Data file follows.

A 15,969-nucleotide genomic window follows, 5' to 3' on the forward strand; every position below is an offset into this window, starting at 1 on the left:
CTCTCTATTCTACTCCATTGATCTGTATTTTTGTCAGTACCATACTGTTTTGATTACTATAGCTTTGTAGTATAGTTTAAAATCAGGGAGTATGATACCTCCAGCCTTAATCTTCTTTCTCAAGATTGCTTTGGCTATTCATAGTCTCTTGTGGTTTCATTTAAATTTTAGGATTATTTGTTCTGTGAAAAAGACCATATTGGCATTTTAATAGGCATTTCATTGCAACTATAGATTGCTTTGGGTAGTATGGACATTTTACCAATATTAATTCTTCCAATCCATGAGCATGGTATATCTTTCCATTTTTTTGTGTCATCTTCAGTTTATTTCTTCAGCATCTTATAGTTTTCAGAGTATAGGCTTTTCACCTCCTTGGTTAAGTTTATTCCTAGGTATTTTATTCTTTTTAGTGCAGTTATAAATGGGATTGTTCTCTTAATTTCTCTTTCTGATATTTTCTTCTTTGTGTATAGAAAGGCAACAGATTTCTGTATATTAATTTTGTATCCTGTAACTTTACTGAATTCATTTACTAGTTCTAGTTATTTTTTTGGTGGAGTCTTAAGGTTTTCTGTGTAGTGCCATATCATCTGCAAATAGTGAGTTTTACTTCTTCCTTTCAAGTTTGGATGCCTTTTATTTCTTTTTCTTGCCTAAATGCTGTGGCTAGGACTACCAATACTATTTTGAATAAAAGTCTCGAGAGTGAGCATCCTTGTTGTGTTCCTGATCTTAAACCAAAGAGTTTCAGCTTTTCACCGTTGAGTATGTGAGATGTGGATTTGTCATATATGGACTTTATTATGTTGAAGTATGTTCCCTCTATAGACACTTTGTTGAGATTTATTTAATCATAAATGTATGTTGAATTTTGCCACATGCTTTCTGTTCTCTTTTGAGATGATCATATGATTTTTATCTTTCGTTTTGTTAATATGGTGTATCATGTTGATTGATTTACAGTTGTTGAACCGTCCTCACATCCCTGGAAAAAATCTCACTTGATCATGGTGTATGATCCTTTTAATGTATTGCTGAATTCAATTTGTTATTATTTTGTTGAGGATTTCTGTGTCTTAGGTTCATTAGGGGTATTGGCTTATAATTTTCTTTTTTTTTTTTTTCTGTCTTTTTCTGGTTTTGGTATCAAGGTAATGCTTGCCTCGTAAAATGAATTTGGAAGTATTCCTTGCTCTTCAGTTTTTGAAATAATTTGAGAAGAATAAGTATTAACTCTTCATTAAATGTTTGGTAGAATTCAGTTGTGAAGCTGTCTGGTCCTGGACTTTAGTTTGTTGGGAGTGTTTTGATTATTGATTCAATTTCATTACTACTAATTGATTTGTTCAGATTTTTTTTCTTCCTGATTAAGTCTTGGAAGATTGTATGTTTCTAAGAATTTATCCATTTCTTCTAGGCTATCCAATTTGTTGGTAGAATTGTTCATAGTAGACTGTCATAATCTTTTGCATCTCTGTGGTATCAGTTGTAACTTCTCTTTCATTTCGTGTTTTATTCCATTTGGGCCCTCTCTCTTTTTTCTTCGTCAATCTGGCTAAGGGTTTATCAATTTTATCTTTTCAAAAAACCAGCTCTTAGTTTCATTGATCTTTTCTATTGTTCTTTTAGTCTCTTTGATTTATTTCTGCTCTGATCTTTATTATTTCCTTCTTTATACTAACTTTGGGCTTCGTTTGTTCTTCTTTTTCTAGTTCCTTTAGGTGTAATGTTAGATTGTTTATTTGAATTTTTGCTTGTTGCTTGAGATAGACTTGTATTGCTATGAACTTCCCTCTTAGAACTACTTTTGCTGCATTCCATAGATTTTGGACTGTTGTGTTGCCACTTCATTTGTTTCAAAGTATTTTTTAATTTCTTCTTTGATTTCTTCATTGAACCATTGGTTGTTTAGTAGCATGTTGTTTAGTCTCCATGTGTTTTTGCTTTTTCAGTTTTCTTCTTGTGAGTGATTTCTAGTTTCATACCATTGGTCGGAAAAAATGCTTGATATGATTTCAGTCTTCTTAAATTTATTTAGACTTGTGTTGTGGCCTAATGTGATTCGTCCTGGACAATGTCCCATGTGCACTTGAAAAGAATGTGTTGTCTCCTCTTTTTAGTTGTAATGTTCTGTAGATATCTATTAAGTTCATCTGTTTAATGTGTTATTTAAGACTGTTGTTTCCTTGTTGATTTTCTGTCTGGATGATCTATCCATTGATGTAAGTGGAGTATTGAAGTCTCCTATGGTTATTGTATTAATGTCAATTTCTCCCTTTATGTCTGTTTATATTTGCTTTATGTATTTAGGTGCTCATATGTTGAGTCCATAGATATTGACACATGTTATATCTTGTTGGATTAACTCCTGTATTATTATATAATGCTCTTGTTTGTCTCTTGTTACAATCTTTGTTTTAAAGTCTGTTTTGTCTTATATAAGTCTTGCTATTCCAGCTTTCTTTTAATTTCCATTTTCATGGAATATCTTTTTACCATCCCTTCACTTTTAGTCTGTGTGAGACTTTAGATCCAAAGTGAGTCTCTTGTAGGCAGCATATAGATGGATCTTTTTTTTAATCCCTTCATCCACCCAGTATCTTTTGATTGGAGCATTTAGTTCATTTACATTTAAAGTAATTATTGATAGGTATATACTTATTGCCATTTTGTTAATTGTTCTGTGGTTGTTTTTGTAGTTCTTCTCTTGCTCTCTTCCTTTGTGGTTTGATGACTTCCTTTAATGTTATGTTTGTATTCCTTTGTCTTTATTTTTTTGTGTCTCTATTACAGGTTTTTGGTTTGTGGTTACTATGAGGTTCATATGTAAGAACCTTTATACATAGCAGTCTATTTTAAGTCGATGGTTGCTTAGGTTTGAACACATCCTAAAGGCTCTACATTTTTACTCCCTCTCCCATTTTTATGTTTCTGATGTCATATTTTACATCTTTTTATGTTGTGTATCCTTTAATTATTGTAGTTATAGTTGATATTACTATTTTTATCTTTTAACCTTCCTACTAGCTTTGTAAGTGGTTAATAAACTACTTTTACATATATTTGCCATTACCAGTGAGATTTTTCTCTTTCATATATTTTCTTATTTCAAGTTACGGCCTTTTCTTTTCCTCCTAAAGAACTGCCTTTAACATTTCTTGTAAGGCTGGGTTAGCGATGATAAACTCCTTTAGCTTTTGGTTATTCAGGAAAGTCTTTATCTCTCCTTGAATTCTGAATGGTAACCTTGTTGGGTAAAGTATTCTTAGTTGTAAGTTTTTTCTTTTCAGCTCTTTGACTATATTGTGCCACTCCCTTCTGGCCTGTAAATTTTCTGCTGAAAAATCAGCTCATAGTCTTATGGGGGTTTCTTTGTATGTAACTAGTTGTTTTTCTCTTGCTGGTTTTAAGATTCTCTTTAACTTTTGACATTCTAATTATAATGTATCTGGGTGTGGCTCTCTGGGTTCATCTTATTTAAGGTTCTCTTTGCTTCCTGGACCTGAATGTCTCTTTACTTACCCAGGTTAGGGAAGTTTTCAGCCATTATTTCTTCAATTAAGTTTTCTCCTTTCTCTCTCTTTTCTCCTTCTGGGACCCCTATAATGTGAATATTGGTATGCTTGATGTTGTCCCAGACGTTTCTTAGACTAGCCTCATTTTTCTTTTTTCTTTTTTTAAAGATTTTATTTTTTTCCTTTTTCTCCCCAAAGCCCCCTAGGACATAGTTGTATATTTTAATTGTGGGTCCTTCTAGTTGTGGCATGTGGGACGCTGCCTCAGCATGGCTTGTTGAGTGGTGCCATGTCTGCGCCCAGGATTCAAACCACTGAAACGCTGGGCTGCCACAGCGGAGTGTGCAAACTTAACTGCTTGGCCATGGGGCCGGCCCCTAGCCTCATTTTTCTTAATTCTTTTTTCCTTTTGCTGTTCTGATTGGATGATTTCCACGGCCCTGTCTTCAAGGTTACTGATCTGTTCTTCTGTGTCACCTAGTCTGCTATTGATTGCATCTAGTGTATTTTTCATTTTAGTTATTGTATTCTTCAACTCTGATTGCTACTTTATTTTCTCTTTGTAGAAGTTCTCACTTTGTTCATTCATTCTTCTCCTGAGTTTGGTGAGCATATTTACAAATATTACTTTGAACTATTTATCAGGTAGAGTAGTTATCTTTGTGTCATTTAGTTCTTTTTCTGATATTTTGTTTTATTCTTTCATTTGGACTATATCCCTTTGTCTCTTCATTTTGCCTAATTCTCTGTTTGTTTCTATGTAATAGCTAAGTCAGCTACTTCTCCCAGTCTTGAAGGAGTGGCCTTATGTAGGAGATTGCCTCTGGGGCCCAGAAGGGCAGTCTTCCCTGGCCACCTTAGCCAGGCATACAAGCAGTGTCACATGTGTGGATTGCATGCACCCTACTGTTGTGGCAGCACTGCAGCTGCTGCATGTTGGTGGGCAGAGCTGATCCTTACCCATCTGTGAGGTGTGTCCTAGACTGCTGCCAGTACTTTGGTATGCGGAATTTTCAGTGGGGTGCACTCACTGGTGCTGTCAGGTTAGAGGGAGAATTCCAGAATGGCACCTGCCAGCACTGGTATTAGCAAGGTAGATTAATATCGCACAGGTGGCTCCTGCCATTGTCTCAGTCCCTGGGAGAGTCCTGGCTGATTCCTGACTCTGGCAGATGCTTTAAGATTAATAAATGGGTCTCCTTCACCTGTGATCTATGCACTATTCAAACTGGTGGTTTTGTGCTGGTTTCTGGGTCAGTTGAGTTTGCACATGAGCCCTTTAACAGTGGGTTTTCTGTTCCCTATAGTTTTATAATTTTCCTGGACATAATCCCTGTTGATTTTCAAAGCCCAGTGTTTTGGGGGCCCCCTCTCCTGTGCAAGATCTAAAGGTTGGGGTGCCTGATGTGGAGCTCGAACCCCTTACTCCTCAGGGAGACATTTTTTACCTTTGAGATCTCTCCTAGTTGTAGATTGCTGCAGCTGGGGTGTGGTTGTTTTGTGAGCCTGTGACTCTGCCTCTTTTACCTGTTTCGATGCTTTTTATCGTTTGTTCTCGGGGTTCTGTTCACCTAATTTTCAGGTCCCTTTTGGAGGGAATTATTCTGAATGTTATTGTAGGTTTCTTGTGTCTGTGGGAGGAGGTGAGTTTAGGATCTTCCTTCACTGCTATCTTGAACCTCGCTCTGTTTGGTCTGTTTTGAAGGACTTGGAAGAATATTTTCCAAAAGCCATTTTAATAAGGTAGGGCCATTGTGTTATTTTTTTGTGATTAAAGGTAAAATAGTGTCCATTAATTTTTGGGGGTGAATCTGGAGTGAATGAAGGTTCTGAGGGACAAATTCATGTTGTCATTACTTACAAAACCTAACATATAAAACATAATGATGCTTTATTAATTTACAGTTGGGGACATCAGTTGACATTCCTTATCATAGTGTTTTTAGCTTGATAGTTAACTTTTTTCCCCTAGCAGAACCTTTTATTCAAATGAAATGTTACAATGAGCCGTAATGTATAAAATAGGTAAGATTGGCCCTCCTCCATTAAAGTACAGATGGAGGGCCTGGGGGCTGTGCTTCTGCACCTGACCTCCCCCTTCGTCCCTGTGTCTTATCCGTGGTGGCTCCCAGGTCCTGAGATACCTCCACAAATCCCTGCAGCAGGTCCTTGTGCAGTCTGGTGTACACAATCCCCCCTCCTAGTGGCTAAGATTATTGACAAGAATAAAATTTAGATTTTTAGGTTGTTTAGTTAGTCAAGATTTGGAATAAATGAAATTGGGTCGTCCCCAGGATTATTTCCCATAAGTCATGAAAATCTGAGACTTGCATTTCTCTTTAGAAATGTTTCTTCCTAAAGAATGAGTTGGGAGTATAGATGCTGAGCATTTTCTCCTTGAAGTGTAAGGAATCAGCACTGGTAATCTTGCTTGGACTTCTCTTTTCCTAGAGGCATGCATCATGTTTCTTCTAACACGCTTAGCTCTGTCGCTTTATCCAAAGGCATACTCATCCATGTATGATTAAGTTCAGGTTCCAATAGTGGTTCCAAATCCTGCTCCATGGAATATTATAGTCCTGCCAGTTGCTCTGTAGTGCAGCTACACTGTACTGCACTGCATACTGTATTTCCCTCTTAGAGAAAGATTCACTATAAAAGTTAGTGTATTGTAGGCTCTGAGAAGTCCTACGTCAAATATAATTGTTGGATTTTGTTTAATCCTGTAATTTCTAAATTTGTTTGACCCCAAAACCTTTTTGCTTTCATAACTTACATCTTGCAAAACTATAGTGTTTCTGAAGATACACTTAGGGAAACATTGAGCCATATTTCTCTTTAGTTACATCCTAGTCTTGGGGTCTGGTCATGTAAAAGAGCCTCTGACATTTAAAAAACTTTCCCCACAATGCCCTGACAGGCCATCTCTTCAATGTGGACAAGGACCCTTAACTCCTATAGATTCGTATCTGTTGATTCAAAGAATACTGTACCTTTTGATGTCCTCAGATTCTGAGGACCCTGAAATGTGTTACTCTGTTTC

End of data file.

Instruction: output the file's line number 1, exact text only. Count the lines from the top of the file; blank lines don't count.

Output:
A 15,969-nucleotide genomic window follows, 5' to 3' on the forward strand; every position below is an offset into this window, starting at 1 on the left: